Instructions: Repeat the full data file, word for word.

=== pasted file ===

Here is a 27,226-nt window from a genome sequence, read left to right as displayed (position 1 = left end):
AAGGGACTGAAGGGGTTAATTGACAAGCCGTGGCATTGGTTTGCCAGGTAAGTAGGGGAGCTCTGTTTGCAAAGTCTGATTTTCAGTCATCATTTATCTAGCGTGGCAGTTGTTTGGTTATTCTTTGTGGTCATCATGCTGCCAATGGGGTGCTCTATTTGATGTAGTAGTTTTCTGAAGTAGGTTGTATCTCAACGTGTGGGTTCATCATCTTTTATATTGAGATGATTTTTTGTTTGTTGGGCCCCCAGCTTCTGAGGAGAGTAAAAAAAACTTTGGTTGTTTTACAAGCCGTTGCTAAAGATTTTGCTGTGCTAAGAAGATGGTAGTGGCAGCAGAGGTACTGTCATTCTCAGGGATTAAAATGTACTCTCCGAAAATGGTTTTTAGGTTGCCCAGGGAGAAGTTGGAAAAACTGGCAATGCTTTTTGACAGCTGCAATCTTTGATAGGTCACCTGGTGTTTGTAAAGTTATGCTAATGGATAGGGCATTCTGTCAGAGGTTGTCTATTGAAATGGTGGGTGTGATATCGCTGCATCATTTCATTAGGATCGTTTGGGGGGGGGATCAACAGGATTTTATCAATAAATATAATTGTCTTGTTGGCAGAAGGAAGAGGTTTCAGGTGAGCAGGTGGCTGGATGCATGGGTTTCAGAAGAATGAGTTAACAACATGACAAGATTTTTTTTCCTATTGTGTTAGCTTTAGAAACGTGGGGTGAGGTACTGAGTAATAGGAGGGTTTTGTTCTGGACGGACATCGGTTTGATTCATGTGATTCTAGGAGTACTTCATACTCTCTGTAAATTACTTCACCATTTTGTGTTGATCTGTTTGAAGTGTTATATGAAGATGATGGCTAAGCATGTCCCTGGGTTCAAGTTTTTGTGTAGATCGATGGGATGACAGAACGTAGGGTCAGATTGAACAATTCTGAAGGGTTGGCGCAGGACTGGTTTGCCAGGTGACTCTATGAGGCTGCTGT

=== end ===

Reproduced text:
Here is a 27,226-nt window from a genome sequence, read left to right as displayed (position 1 = left end):
AAGGGACTGAAGGGGTTAATTGACAAGCCGTGGCATTGGTTTGCCAGGTAAGTAGGGGAGCTCTGTTTGCAAAGTCTGATTTTCAGTCATCATTTATCTAGCGTGGCAGTTGTTTGGTTATTCTTTGTGGTCATCATGCTGCCAATGGGGTGCTCTATTTGATGTAGTAGTTTTCTGAAGTAGGTTGTATCTCAACGTGTGGGTTCATCATCTTTTATATTGAGATGATTTTTTGTTTGTTGGGCCCCCAGCTTCTGAGGAGAGTAAAAAAAACTTTGGTTGTTTTACAAGCCGTTGCTAAAGATTTTGCTGTGCTAAGAAGATGGTAGTGGCAGCAGAGGTACTGTCATTCTCAGGGATTAAAATGTACTCTCCGAAAATGGTTTTTAGGTTGCCCAGGGAGAAGTTGGAAAAACTGGCAATGCTTTTTGACAGCTGCAATCTTTGATAGGTCACCTGGTGTTTGTAAAGTTATGCTAATGGATAGGGCATTCTGTCAGAGGTTGTCTATTGAAATGGTGGGTGTGATATCGCTGCATCATTTCATTAGGATCGTTTGGGGGGGGGATCAACAGGATTTTATCAATAAATATAATTGTCTTGTTGGCAGAAGGAAGAGGTTTCAGGTGAGCAGGTGGCTGGATGCATGGGTTTCAGAAGAATGAGTTAACAACATGACAAGATTTTTTTTCCTATTGTGTTAGCTTTAGAAACGTGGGGTGAGGTACTGAGTAATAGGAGGGTTTTGTTCTGGACGGACATCGGTTTGATTCATGTGATTCTAGGAGTACTTCATACTCTCTGTAAATTACTTCACCATTTTGTGTTGATCTGTTTGAAGTGTTATATGAAGATGATGGCTAAGCATGTCCCTGGGTTCAAGTTTTTGTGTAGATCGATGGGATGACAGAACGTAGGGTCAGATTGAACAATTCTGAAGGGTTGGCGCAGGACTGGTTTGCCAGGTGACTCTATGAGGCTGCTGT